Allbirds recognized the selfless sacrifices these hardworking individuals made each day. The brand also realized how much time healthcare workers spend on their feet. During a 12-hour shift, the average at most hospitals, nurses walk between 3-5 miles.

Most high-quality running shoes last between 300-500 miles. Nurses should replace their shoes every 3-6 months, but most don't have the extra funds or free time to pick up a new pair. Allbirds identified this problem and decided it could make a difference.

In March of 2020, the shoe company announced it would gift a pair of running shoes to any medical professional working on the front lines. The response was overwhelming. In just five days, it donated over $500,000 worth of shoes.

This generous gift wasn't cheap for the company. Brown and Zwillinger began to brainstorm how to continue the program in a fiscally sustainable way. They came up with a buy-one-give-model. Whenever a customer purchased a pair for themselves, Allbirds split the cost of a donated pair. Consumers gladly participated in the program, knowing their contribution made a difference.

To date, the brand has supplied over 50,000 pairs of Allbirds Wool Runners to healthcare professionals. 

IPOs: Millions More to Play With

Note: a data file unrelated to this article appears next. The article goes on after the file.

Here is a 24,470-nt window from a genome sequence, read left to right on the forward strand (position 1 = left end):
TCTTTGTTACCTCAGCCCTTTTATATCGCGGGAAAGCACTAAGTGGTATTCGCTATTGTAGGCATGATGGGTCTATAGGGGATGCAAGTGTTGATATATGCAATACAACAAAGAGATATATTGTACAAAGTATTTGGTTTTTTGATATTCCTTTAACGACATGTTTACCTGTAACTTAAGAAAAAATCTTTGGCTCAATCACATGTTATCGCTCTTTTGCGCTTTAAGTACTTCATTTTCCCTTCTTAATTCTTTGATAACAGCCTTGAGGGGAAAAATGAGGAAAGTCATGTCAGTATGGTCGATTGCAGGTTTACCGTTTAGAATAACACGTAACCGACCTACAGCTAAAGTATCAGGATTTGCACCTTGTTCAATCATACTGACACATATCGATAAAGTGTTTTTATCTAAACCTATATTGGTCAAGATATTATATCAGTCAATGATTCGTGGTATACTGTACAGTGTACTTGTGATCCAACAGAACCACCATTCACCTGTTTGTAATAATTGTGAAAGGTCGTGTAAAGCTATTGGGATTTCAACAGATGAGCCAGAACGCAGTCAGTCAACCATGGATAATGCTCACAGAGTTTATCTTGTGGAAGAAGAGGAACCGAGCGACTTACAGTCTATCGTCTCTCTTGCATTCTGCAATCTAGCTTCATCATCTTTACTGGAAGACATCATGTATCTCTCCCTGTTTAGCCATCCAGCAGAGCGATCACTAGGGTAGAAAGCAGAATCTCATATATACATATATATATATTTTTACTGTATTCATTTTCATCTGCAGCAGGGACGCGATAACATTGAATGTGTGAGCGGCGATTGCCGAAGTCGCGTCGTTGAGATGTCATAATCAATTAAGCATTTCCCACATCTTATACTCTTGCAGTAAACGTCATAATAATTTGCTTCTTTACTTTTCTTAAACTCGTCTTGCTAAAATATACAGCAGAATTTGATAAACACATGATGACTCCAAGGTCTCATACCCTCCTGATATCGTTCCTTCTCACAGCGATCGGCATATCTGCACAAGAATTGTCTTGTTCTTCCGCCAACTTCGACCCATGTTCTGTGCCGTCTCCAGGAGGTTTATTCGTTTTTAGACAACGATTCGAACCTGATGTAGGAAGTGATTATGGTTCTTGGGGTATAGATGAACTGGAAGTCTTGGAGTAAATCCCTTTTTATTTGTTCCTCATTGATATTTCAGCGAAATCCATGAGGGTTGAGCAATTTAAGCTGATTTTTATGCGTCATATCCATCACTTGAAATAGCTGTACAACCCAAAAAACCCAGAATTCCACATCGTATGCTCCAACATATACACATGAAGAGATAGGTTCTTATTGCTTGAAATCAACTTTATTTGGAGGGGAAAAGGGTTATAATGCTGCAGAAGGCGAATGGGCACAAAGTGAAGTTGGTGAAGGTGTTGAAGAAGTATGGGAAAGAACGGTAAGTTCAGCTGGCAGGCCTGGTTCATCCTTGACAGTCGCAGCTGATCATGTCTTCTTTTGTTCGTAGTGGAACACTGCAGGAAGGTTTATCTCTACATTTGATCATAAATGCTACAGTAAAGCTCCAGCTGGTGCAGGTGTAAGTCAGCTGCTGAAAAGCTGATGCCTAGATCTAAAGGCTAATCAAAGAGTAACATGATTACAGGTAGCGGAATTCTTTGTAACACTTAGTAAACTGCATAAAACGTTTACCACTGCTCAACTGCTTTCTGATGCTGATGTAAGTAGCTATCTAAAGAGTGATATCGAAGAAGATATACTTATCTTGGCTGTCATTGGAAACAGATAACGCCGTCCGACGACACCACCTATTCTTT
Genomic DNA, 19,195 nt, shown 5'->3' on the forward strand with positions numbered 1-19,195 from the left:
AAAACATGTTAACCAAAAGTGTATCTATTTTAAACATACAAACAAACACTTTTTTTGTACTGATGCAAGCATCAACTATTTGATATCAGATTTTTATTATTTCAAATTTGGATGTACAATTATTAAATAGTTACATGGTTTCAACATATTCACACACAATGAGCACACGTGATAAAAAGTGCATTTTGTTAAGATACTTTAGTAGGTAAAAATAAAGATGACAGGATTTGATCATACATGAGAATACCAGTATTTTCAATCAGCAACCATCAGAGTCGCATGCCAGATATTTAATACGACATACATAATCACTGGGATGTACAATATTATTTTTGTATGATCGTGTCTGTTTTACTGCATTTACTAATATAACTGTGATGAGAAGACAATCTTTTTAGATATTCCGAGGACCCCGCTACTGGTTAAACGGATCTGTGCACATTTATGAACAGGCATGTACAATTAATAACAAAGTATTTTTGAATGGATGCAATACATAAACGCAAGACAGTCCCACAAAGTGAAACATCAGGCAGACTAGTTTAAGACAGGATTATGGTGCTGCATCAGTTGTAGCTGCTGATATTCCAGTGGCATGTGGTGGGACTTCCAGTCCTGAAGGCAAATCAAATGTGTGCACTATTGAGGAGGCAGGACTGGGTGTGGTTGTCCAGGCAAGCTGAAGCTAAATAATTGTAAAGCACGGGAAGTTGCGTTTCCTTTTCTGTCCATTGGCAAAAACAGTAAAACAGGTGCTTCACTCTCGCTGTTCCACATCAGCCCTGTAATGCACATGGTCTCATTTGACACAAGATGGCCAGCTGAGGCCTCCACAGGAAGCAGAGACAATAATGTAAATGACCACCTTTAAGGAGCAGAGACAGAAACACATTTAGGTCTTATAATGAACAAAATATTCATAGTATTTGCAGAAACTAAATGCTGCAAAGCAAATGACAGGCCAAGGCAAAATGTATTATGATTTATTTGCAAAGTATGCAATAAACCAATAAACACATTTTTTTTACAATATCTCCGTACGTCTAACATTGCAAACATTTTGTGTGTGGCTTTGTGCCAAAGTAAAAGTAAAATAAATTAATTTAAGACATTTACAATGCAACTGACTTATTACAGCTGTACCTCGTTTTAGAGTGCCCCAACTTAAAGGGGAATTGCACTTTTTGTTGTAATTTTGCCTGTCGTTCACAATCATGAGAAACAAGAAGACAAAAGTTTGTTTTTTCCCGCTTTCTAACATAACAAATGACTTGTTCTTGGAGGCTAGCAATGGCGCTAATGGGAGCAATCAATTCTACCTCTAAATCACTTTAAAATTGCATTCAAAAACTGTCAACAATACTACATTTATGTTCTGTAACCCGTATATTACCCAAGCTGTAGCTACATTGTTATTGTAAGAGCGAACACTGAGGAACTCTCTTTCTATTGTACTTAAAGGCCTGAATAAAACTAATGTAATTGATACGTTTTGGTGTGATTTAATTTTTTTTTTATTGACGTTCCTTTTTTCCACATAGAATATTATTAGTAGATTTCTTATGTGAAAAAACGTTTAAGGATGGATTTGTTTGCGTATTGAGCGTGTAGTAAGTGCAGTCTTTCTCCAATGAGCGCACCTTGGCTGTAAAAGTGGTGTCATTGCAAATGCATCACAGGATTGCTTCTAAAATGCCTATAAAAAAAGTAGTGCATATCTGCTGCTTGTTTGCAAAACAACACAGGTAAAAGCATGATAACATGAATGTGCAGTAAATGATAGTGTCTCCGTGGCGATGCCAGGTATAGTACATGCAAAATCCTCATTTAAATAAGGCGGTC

In September 2020, despite a decrease in business due to COVID, Allbirds landed $100 in Series E funding, led by Franklin Templeton. Since the brand first launched in 2014, it has raised over $200 million from 26 investors. This most recent funding round pushes the company's valuation to an impressive $1.7 billion.

Even though the company has lost money since its inception and says it "expects it will continue to be unprofitable for the foreseeable future, as it prepares to debut on Wall Street through an initial public offering. Allbirds said it has applied to list its Class A common stock on the Nasdaq exchange under the ticker symbol BIRD."

The funding will allow the brand to branch out into different product categories. It will also help the company continue to expand into international markets. They'll facilitate the opening of new brick-and-mortar stores. As co-founder Joey Zwillinger states, "Business can be a force for positive change. This additional capital will allow us to further our mission of bringing more sustainable products to people around the world." 

Take Your First Step

The founders of Allbirds looked at the shoes available on the market and hated what they saw. They wanted better, more comfortable shoes - but they also wanted to help the environment. Delivering an innovative solution that attracted raving, diehard fans willing to pay a premium price didn't just make their business explode. It's also serving its audience and caring for the planet. 

Thanks to capitalism, anyone can build a business they're passionate about while serving a specific audience. There is always room for innovation—no matter the niche. The world needs more problem solvers to take the first step.

YOU can help change the world.

As an entrepreneur, you'll be the innovator who solves problems for millions—and make millions in the process. Ready to get started? The Capitalism Incubator can help you move faster. We've got the business ideas, connections, and funding you need to get the kind of 8-figure exit that could set you and your family up for life. Learn more and apply here.